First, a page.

Issues 49, 51. Uh-oh, what’s going on? Porno-looking girls start to rule the covers in the early aughts. Despite claims of striving towards becoming the Vogue of latex, most of the time Skin Two ends up looking more like Hustler. Emily Marilyn (blond, fake boobs), Masuimi Max (blond, fake boobs), Zdenka Podkova (blond, fake boobs), Bianca Beauchamp (red hair, fake boobs), and Susan Wayland (blond, fake boobs) have their heyday as fetish cover girls. Did the tastes of the editors change, or was Skin Two simply trying to keep up with competition? Skin Two still featured playful, alt-y stuff like the work of TvdS and Lukas Zpira, but that was no longer the main focus. I don’t know who picked the hideous, trying-too-hard-to-be-sexy covers. Some people told me that every bad cover was publisher’s decision, others told me the opposite, that it was the editor. I’m sure there were good and bad covers under both. Issue 47 by Stephen McClure was the last great cover before the the silicone appeared, and remains one of my favorite covers of any magazine; not just Skin Two.
Issue 50. My first photo appeared in Issue 49, and I got the cover of Issue 50. When advising me on what images to submit for fashion editorials, Tony suggested that I don’t send in any models with facial piercings or strange-colored hair. I was crushed by this directive. Despite that… they decided to use this image! Tony encouraged me all the way when I did this, coaching me on what makes a strong cover (eye contact! bold colors! a total revelation to me at the time) before I did the shoot. It was all was a huge surprise to me after the discouraging talk about picking “normal” models. The model/hairpiece designer was Feisty Diva, and the outfit was HW Design. I actually hated this photo for a long time (all I saw were my mistakes, like bad composition and overexposure), but I’m finally warming up to it.
Issue 55. Very soon afterward, they did this – my least favorite Skin Two cover of all time. Seriously, why are they throwing Skittles at her? No disrespect to Gerard Musy, who’s shot many incredible images before and since, but… what’s going on here? Why?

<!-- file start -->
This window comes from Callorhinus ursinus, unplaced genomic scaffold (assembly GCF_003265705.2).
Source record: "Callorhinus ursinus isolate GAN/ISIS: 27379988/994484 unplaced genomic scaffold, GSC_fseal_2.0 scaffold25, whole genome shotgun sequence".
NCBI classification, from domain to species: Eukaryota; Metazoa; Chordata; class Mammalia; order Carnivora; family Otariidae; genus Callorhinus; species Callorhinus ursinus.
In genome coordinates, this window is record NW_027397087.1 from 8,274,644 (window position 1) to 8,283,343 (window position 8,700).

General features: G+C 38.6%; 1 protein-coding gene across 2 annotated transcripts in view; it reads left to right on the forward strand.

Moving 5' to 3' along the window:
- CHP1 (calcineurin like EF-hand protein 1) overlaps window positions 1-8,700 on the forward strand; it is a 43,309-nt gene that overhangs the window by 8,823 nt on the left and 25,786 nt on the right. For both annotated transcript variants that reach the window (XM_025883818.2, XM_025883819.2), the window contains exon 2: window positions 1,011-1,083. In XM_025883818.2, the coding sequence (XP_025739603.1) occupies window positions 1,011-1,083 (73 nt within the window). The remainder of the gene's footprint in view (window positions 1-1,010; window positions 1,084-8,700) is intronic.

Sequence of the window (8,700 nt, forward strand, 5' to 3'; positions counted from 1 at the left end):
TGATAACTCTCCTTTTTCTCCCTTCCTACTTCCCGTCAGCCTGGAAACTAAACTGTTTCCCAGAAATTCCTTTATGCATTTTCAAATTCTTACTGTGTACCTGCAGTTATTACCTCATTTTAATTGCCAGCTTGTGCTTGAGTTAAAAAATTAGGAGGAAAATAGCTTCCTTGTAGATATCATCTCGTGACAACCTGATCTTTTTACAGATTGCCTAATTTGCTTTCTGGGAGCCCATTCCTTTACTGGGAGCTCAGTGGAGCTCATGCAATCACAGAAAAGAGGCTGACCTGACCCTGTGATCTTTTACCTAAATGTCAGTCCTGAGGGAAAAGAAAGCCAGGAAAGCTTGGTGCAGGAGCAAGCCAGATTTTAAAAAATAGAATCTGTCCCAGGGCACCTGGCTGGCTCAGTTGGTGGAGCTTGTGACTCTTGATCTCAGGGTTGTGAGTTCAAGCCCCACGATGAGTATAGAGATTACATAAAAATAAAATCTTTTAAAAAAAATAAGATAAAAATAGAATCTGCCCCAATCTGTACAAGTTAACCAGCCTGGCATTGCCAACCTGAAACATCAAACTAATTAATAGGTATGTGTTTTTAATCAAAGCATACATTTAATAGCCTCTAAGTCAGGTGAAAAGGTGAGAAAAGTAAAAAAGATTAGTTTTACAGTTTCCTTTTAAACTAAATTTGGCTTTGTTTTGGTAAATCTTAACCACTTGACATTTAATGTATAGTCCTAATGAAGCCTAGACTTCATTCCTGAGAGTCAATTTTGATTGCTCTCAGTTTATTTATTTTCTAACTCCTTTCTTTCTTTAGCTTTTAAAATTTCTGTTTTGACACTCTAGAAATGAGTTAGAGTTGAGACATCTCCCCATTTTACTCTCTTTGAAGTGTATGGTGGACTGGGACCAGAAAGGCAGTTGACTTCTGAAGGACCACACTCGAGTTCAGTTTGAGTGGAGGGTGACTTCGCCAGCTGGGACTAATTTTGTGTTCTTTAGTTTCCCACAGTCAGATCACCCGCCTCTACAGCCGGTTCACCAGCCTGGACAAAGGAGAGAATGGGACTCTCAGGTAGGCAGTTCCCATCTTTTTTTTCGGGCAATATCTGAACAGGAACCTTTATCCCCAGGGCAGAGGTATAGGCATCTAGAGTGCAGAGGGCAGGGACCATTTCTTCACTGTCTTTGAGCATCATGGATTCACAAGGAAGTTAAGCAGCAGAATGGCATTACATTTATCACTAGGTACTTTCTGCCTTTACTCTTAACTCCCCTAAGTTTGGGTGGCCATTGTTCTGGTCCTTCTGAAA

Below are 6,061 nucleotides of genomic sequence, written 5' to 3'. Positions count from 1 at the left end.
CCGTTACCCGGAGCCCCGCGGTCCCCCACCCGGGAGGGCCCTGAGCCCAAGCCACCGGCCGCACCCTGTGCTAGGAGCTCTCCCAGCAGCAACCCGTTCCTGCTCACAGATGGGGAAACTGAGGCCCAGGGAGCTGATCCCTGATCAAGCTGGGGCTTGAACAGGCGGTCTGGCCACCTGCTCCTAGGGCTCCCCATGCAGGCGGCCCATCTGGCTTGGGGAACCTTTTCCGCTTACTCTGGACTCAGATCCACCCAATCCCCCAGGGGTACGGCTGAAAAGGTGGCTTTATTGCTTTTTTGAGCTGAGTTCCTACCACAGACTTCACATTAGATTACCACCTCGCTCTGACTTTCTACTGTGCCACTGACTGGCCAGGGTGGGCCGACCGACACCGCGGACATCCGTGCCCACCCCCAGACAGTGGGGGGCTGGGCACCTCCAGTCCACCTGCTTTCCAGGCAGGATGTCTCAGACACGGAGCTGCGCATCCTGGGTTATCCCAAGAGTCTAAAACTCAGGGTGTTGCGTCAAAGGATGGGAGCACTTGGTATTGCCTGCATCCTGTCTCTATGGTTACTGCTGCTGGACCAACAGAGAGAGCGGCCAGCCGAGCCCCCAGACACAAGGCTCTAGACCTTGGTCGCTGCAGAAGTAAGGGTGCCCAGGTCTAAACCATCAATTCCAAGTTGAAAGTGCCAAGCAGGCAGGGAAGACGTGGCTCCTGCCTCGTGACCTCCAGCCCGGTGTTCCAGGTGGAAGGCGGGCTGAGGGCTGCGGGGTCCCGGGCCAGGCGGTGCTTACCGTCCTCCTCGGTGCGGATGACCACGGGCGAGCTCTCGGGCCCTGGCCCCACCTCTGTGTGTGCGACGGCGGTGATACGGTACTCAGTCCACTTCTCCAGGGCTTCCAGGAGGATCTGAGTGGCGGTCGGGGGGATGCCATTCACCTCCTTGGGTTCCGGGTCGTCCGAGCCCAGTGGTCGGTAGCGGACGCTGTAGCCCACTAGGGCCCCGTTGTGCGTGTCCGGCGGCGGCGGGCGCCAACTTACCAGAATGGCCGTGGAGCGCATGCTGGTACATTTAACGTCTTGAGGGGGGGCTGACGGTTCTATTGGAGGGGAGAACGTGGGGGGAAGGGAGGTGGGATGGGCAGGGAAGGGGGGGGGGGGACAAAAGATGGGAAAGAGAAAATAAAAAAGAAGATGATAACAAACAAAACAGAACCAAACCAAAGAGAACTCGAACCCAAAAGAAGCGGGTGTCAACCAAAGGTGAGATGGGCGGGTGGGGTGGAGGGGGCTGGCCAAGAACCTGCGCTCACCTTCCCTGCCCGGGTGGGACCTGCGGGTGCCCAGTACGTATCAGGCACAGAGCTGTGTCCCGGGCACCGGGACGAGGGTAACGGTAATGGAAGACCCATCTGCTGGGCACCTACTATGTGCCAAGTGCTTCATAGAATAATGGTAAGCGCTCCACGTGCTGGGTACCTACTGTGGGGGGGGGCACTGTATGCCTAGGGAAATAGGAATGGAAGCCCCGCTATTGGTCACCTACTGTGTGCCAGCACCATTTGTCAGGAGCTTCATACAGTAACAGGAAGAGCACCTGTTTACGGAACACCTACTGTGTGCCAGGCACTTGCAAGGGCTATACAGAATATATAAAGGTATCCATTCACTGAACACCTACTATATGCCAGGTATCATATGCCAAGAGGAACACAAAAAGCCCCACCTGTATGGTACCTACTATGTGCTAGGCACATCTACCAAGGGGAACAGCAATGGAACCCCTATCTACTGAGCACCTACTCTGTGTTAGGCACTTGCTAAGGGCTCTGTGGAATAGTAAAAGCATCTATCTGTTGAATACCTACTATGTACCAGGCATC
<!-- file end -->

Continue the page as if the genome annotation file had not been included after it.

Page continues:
Issues 56, 57. Year 2006. The original publisher, Tim Woodward, ousts long-time editor Tony Mitchell. The split is ugly; the two do not part on good terms. Issue 56, right, features the last writing Mitchell ever did for Skin Two. Woodward promises readers a more serious, back-to-basics fetish journal; more of an emphasis on BDSM and serious writing, less focus on pinup, fashion and “pretty girls in rubber frocks,” something he claimed was an obsession of Tony’s. As a result of the decreased fashion coverage, several fashion advertisers leave. The cult of the fetish model is banished; the Skin Two cover girl hasn’t looked this anonymous since the magazine’s earliest days. The articles sound interesting, but the magazine still lacks the wild, spontaneous luster of the 90s. Magazines begin appearing at a less frequent, less regular rate.
To me, the new emphasis on heady articles and the attempt to reinstate abstract, artistic covers of Ye Olde Skin Two was refreshing. But I never got involved with this new Skin Two; Tony was the one who brought me into the magazine, and when he left, I didn’t feel right staying involved. I didn’t even feel right buying a copy. And then there was this…
Issue 59. And so it ends – in a grey alley. What happened, Skin Two? If you wanted to make your magazine less “pretty” and more BDSM, why did you let this girl wander off the set for GQ and end up in your frame? Was the quality of this photo meant to be an homage to your early, low-budget covers? How did you get here?
In the end, I don’t think it was Tony’s fault, or Tim’s fault. Maybe the problem was having two people with very different definitions of “fetish” constantly vying for what the magazine should stand for, swinging the title back and forth until readers got dizzy. Or maybe the Internet killed it; maybe the magazine’s most important function was fostering a sense of community among pervs, something that’s much easier facilitated online. If that’s the case, the magazine should’ve become a fetish object itself in terms of the quality of photography and design. Easier said than done, I know.